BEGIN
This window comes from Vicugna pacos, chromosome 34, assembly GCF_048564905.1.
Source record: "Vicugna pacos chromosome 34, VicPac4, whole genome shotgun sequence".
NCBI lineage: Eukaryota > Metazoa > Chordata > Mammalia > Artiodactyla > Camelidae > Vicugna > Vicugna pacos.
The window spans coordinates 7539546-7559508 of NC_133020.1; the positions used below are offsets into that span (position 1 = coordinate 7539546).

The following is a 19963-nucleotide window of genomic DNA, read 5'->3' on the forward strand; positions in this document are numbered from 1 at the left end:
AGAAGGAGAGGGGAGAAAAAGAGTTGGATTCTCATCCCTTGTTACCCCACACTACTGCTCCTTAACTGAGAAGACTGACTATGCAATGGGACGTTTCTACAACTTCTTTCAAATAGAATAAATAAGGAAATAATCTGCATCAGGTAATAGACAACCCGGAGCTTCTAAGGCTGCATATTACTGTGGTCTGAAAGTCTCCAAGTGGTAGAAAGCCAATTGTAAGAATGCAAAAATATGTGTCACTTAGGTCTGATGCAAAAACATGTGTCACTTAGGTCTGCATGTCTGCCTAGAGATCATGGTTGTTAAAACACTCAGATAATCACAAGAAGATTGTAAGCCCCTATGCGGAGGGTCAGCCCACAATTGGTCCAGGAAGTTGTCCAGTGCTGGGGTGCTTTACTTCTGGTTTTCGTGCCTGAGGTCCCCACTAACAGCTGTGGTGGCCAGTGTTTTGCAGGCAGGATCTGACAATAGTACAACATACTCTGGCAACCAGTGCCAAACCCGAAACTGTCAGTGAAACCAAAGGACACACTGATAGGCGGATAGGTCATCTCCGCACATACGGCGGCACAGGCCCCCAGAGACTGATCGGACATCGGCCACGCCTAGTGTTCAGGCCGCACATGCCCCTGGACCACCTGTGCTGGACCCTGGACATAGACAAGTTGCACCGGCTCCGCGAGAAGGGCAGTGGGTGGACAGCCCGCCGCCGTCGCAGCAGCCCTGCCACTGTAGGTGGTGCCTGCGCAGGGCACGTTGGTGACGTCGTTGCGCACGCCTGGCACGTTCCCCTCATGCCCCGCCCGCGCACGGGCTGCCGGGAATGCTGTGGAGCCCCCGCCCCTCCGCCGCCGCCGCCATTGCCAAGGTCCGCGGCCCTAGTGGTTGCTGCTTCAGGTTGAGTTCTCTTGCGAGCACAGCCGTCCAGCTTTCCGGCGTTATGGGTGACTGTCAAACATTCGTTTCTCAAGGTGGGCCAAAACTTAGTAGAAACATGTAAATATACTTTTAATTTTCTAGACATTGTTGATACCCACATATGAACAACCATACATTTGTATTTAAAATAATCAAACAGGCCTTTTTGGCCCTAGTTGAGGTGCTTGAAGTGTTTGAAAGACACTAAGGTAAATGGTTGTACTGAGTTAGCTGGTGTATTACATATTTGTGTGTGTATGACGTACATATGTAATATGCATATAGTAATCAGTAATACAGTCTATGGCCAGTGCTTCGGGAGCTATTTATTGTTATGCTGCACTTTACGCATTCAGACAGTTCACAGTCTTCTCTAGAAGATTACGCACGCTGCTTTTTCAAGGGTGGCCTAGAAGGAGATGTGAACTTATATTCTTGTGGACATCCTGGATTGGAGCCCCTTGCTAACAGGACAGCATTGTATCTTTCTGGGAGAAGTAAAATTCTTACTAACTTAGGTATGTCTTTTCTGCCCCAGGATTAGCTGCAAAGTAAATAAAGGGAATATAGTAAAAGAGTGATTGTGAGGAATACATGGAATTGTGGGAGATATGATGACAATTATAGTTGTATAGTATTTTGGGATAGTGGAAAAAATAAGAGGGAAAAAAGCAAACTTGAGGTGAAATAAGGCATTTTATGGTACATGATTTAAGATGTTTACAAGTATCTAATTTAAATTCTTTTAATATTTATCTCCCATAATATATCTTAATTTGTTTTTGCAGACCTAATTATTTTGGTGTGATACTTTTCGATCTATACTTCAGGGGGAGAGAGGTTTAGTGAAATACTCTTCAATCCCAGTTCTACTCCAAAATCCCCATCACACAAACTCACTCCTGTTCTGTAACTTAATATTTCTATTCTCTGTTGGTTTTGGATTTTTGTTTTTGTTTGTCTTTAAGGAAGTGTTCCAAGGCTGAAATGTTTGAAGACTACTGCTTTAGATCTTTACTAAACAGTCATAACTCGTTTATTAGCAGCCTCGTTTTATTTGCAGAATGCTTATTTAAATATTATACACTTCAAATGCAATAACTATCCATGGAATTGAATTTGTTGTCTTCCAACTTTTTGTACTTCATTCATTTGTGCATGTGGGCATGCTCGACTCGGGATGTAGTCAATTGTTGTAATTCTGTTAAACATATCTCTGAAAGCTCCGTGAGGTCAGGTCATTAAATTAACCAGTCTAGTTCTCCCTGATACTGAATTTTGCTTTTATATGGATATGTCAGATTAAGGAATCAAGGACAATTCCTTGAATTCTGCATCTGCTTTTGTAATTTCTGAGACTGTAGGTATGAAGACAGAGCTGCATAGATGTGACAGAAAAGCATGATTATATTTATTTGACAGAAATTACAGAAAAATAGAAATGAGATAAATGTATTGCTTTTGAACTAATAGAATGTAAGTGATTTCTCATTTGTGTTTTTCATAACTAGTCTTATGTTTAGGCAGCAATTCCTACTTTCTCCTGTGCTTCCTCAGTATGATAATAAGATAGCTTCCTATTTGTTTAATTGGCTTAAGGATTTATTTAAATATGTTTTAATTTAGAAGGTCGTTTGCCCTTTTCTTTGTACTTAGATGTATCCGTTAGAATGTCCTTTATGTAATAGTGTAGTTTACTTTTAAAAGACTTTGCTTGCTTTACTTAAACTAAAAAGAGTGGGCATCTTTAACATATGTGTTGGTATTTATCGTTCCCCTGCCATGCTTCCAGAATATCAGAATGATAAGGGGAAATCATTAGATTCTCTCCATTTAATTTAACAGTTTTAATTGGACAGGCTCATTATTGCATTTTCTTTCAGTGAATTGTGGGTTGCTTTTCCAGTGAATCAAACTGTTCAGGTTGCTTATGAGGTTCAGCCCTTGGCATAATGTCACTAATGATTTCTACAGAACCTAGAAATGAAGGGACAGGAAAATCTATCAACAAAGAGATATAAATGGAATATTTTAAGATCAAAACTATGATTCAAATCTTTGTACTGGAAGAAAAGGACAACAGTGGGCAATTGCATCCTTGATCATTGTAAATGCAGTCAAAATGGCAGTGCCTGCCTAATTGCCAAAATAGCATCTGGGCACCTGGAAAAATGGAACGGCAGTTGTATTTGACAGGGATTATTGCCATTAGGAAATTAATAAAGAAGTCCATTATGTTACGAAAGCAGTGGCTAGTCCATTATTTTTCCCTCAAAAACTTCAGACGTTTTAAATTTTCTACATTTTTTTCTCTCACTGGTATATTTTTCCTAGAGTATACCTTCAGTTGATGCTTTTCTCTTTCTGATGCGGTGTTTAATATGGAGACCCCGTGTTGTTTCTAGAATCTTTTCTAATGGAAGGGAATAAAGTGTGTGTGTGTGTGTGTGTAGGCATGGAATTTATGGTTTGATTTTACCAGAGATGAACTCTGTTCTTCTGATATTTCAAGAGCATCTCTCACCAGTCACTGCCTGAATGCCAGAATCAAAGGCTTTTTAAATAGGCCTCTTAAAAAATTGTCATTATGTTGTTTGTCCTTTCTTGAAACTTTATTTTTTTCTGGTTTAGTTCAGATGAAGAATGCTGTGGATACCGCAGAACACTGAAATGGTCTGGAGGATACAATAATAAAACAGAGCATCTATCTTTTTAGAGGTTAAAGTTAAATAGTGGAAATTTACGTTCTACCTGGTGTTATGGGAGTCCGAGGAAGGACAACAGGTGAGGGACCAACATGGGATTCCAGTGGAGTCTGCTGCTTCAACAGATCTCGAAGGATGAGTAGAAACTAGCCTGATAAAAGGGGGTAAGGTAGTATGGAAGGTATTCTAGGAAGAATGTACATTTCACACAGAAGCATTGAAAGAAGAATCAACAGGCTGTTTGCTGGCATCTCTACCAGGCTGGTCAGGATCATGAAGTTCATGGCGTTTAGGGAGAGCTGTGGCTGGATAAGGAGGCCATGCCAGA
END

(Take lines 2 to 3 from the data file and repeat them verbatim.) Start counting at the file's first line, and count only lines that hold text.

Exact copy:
Source record: "Vicugna pacos chromosome 34, VicPac4, whole genome shotgun sequence".
NCBI lineage: Eukaryota > Metazoa > Chordata > Mammalia > Artiodactyla > Camelidae > Vicugna > Vicugna pacos.